ROWLAND: Exactly how it's being paid for at the moment. The NBN is an off-budget item, funded through a mix of equity Commonwealth loans. In the next couple of years NBN Co will be generating free cash flows, which they’ll be able to use to invest in its network. That will be the way in which it will be delivered.

GILBERT: Do you feel that this is now, given the pandemic experience of working from home, for businesses, for households and so on, is this something that is treated now as an expectation as opposed to what previously might have been a cost or a luxury for households particularly?

ROWLAND: Absolutely. I think the pandemic has certainly brought this to the fore. People appreciating that there are limitations to what's able to be offered under copper. With the rise of 5G, that will be a direct threat to the copper network because 5G will be able to do so much more. Coming back to people's individual experiences, it is beyond doubt that fibre was always the best approach. Labor had the right approach when it devised the National Broadband Network. The Liberals never agreed with it, the Nationals sold regional Australia down the river. It was left to Labor to devise a plan that filled that gap where there was clear market failure in the provision of broadband. I think it's very exciting to think that some 90% of the fixed line footprint in Australia under Labor’s policy will be able to have access to those gigabit speeds.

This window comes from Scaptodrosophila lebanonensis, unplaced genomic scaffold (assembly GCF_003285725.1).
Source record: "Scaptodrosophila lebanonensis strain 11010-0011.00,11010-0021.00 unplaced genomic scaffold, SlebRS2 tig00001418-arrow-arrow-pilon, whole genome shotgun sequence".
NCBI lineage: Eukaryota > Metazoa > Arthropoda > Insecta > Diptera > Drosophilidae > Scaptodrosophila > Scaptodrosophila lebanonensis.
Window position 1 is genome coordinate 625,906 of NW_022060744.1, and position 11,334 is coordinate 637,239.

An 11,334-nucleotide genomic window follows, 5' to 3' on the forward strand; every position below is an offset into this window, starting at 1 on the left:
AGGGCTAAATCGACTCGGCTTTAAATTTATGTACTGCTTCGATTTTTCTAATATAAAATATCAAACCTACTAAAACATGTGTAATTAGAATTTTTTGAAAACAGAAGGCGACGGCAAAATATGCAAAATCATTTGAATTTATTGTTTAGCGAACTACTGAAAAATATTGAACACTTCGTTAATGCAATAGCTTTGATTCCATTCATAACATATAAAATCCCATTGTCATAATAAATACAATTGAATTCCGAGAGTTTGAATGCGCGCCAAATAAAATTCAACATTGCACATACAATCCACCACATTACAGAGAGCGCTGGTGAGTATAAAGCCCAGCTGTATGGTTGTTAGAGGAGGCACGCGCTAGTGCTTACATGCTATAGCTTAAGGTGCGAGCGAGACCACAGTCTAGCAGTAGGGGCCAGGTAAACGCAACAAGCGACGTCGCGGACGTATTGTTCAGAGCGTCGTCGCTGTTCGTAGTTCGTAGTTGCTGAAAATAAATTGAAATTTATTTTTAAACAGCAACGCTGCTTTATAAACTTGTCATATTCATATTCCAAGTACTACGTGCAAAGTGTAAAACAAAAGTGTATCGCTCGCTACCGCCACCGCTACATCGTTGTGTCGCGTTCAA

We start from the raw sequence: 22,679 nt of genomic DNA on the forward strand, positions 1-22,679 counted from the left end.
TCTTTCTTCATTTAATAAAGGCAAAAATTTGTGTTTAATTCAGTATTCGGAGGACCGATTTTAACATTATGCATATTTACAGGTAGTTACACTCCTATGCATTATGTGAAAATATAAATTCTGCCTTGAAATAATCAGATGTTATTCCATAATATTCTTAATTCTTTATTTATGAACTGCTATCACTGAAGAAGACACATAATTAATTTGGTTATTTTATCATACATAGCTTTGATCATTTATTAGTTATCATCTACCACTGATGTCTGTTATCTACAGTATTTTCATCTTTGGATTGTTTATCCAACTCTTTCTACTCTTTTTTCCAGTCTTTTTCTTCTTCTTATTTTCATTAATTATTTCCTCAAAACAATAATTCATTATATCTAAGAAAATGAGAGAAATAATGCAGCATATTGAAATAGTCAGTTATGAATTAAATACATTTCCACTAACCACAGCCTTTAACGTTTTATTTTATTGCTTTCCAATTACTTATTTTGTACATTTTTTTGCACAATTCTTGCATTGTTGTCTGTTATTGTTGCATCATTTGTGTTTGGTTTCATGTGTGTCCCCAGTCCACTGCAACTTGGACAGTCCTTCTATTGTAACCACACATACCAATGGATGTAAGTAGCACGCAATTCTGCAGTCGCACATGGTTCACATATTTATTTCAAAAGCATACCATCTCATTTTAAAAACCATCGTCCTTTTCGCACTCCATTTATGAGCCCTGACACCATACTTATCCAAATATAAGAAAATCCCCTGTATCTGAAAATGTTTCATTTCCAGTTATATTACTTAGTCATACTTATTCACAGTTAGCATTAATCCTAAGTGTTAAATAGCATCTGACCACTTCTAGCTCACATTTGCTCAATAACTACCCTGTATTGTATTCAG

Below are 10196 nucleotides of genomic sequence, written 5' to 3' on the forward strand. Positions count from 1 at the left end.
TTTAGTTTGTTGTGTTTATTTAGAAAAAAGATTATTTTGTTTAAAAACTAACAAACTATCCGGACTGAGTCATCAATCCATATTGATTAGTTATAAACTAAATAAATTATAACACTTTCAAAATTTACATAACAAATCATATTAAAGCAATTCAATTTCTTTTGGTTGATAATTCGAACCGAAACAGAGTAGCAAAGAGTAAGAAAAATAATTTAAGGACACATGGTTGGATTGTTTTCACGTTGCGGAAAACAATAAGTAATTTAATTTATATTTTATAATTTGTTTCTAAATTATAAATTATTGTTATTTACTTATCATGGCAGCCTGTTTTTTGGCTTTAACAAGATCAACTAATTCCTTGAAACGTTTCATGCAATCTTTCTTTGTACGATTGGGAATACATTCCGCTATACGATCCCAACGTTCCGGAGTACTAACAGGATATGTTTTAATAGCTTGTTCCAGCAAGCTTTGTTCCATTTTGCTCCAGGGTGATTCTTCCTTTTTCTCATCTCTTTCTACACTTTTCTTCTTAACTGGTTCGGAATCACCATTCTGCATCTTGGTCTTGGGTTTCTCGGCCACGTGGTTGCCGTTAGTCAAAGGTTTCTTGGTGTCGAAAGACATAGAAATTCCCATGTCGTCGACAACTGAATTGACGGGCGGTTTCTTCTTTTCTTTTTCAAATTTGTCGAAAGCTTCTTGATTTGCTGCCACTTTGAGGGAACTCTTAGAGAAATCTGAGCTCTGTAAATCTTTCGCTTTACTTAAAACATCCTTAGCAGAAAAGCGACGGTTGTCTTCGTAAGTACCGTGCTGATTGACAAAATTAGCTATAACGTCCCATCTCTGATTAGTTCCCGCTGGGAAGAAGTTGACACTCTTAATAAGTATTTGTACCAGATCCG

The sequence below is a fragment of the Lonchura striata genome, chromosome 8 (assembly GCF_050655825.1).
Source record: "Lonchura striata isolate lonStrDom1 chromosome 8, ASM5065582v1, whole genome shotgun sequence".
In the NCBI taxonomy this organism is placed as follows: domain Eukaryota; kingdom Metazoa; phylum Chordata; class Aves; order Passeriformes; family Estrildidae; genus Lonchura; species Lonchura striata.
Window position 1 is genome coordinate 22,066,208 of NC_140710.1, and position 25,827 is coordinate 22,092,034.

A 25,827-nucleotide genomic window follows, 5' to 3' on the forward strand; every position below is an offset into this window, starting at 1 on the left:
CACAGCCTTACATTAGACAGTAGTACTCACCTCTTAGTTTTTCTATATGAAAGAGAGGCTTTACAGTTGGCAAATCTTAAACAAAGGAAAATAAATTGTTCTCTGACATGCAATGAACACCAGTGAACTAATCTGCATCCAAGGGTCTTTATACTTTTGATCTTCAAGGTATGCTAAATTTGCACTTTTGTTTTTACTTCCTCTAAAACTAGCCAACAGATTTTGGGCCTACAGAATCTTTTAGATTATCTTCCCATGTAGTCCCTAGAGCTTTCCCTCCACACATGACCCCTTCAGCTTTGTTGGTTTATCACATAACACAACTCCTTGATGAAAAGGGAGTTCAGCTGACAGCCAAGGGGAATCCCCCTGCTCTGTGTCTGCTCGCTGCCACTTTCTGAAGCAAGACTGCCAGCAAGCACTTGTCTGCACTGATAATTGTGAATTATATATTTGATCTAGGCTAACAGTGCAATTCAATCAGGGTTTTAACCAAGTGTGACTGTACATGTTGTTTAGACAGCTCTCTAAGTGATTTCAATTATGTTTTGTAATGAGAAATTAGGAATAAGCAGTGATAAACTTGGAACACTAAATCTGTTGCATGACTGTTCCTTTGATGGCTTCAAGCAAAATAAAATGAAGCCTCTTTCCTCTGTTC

GILBERT: Now, on the religious freedom issue. I was chatting to Andrew Clennell earlier. He raised that point about Western Sydney. A lot of people of faith in your area. Will Labor be treating this bill seriously? Would you like to see Labor’s support for the passage of a Religious Freedom Bill?

ROWLAND: We will certainly be treating this seriously. I haven't seen a copy of this bill. I do note that there is dissent within the government's own ranks about the approach that should be taken to this. But let me make this clear, and I've put this on the public record. I think it is very important to continue to listen to people of faith, to religious leaders, but also to people of different faiths. Indeed, representing a very diverse electorate, it became abundantly clear to me that Labor’s tone going into the last election was one that needed improvement. I've put that on the public record. I recognise that there are deep held views, that there have been some chilling effects on the ability for people to freely practice their religion. We need to ensure that we get the balance right. Now, whether or not the government has done that remains to be seen. But this is the key point here, Keiran. They have been in power now, since 2019, under Scott Morrison, and under the promise of delivering this bill. We are going into the last two sitting weeks of this year, possibly even of this term. The question I am receiving from people in my community now is, why have they been betrayed by Scott Morrison? Why has it taken this long to address these issues? Now they'll talk about the cover of COVID and other matters that they've been attending to. But this was supposed to be a signature policy, a signature item of delivery by Scott Morrison. Yet again, he is blaming everyone else, he hasn't delivered and just as you played in that excerpt from Chris Bowen, people of faith want to have some assurances and they want to be understood. We need to listen to them respectfully. There are progressive people who are involved in any range of activities, including climate change, including ensuring a variety of social justice issues are fulfilled. They feel betrayed by this government. We wait to see their bill when it's actually presented.

GILBERT: Michelle Rowland, thank you for your time. Appreciate it.

ROWLAND: Pleasure.